As a result of the meticulous job assessors are charged with to both identify properties, assign value, assess taxes and collect the taxes, assessors must keep thorough records regarding who owns each parcel of property within a county. In some states, there are both county and city tax assessors. Cities collect taxes for their local government purposes, including police and fire departments, park upkeep and other infrastructure, etc. In order for assessors to know who is responsible for paying the property taxes on the parcels of property within their jurisdiction, it is imperative they know who owns the property.
So, if you want to know who owns a property, the local assessor in the city or county where that property is located will have that information and since this is tax collection information, it is a matter of public record. This means that anyone can have access to that information upon request.
These days, most assessors’ offices have interactive websites that make obtaining the information regarding the name of the owner of a property easy to achieve. In areas where the assessor does not have an official website with the information readily available, an interested person can either visit the assessor’s office and request the information in person, or can mail a request for the information. In some instances there is a charge for the assessor to provide the information, but in many cases information obtained via the internet is free.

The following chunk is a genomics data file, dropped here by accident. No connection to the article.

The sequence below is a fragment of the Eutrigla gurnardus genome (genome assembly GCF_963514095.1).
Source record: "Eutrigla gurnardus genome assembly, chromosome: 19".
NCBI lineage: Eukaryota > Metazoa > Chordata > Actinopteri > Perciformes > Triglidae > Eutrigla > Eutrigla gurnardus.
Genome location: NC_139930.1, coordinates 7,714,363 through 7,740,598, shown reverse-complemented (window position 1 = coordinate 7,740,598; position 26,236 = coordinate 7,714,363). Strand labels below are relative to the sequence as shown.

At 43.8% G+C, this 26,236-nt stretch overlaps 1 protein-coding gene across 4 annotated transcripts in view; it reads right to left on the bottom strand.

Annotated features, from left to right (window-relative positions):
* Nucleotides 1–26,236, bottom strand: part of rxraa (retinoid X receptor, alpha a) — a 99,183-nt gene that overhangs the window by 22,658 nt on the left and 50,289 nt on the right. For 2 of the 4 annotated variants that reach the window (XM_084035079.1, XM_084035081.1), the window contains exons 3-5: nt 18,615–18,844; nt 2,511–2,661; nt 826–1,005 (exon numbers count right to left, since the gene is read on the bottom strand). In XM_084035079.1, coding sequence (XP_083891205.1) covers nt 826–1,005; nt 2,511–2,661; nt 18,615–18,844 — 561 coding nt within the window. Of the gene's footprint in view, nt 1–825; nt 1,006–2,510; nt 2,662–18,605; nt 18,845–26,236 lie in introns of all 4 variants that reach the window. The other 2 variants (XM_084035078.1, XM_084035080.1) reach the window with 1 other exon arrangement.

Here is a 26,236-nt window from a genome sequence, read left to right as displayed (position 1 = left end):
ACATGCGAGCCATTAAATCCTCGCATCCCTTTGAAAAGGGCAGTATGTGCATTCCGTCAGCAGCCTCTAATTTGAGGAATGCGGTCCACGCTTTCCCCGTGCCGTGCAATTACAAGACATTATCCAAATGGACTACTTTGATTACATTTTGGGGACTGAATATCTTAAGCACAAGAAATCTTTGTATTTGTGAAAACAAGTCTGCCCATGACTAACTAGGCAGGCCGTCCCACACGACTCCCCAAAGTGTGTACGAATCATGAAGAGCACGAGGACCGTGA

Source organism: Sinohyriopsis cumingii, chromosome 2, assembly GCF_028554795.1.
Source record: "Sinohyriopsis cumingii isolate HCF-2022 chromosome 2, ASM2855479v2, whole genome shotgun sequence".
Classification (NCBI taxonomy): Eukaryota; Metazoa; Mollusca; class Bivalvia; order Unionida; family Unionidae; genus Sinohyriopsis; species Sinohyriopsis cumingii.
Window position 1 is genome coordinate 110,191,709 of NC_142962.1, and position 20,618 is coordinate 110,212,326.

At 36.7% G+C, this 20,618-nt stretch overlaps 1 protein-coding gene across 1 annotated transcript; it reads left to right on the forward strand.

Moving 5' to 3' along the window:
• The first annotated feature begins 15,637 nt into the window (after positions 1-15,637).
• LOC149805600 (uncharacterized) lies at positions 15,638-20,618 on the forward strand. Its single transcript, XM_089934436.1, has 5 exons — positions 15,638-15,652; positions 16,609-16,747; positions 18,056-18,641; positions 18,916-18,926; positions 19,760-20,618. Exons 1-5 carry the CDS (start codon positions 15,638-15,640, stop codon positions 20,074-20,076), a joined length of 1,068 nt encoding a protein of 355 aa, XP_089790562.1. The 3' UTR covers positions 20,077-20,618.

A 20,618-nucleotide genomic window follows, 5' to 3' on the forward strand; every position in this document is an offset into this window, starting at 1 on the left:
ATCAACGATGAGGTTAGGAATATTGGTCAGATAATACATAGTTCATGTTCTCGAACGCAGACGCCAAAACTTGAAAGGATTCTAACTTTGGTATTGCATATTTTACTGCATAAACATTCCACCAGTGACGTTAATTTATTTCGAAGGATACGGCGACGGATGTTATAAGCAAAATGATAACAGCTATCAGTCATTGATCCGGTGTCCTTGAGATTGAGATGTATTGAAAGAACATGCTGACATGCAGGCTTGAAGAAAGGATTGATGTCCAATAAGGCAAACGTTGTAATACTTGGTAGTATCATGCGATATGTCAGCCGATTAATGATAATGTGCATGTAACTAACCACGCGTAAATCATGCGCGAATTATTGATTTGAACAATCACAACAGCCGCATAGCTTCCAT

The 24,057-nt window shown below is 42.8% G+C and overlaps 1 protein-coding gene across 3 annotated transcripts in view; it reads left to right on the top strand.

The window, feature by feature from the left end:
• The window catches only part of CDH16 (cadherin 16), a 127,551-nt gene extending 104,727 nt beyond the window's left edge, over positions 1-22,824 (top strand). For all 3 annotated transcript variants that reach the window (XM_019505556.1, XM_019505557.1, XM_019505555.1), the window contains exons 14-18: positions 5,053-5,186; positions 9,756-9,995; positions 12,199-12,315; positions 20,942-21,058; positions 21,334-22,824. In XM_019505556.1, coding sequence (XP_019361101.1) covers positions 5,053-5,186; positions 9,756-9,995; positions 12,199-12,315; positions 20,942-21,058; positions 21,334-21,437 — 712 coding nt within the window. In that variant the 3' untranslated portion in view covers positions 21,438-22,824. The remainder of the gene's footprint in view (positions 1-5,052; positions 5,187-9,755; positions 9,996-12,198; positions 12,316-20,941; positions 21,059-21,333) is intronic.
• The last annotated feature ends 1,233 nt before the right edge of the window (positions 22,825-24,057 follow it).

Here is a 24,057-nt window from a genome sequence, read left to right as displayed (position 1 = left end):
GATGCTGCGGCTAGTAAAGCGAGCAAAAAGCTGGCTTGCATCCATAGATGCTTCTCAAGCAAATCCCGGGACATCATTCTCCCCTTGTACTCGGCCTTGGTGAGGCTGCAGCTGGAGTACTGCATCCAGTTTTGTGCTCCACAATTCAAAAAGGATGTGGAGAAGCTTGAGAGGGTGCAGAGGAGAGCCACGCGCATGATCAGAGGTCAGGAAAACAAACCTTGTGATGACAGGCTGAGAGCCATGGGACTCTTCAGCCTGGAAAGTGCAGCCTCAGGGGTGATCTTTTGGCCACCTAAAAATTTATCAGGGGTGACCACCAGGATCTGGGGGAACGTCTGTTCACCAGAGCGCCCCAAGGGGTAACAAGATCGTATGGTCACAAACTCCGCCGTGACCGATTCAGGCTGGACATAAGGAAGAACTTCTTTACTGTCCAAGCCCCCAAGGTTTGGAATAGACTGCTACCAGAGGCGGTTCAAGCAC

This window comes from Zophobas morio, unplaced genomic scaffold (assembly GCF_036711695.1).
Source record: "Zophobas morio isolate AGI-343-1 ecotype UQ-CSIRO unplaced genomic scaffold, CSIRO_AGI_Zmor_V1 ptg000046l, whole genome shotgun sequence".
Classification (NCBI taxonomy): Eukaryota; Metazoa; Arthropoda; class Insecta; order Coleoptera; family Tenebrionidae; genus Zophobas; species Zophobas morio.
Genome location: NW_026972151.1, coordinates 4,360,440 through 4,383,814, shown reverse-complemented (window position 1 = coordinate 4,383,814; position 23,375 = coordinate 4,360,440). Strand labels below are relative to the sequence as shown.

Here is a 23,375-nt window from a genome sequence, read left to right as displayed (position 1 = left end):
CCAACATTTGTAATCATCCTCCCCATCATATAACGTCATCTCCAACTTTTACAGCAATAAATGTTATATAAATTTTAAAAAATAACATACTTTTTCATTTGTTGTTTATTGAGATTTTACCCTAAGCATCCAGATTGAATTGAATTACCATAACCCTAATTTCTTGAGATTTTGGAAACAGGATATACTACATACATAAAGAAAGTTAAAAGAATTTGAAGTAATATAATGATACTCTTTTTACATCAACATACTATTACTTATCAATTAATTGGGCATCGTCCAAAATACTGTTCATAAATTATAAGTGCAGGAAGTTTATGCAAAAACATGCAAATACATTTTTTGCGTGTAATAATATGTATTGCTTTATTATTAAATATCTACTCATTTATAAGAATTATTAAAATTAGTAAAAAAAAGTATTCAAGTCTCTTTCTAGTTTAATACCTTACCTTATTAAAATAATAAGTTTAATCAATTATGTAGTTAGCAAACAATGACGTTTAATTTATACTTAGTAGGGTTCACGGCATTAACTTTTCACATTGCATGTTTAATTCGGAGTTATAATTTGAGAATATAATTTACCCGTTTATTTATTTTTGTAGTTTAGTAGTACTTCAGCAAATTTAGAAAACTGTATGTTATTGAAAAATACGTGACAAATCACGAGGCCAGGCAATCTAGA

By: Eveline Brownstein (c)
Tenants should know what a landlord is not responsible for, and should act accordingly.
Local regulations differ widely nationwide, but there are some basic requirements of a landlord and there are some areas that leave a tenant vulnerable. Tenants should plan for, and cover themselves, for those things a landlord will not be responsible for, or they risk having losses that they will have to pay for out of their own funds.
1. Theft of a vehicle. A recent article on Heraldnet.com covers one such instance. A landlord is not responsible for a car stolen from the property. As a driver, you are required to carry insurance to cover accidents. In most states it is not necessary to carry vehicle loss insurance. However, if you do not cover your vehicle for theft and it is stolen from the property, you are personally responsible for that loss. Such a theft loss is not the responsibility of the landlord.
2. Theft of personal property inside the home. A landlord is not responsible for a tenant’s personal property, stolen from the home. Renters are wisely advised to purchase a renter’s policy to cover a theft of personal property. These policies are, generally speaking, affordable and they will give a tenant peace of mind. One of my properties has an alarm system that I installed when I was living there. I have had a number of subsequent tenants in that property, all of whom have elected not to activate the alarm system. While this is clearly a choice my tenants make voluntarily, since I have provided access to an alarm and it has not been activated by a tenant, my responsibility for any thefts at the home is greatly diminished. Tenants should especially consider purchasing renter’s insurance that includes valuables, if the renter intends to keep jewelry or collectibles on the premises. A landlord will only be responsible for a theft loss if the landlord is directly responsible for the theft, for example: When giving workers access to the property for repairs and failure to lock the door when leaving the property.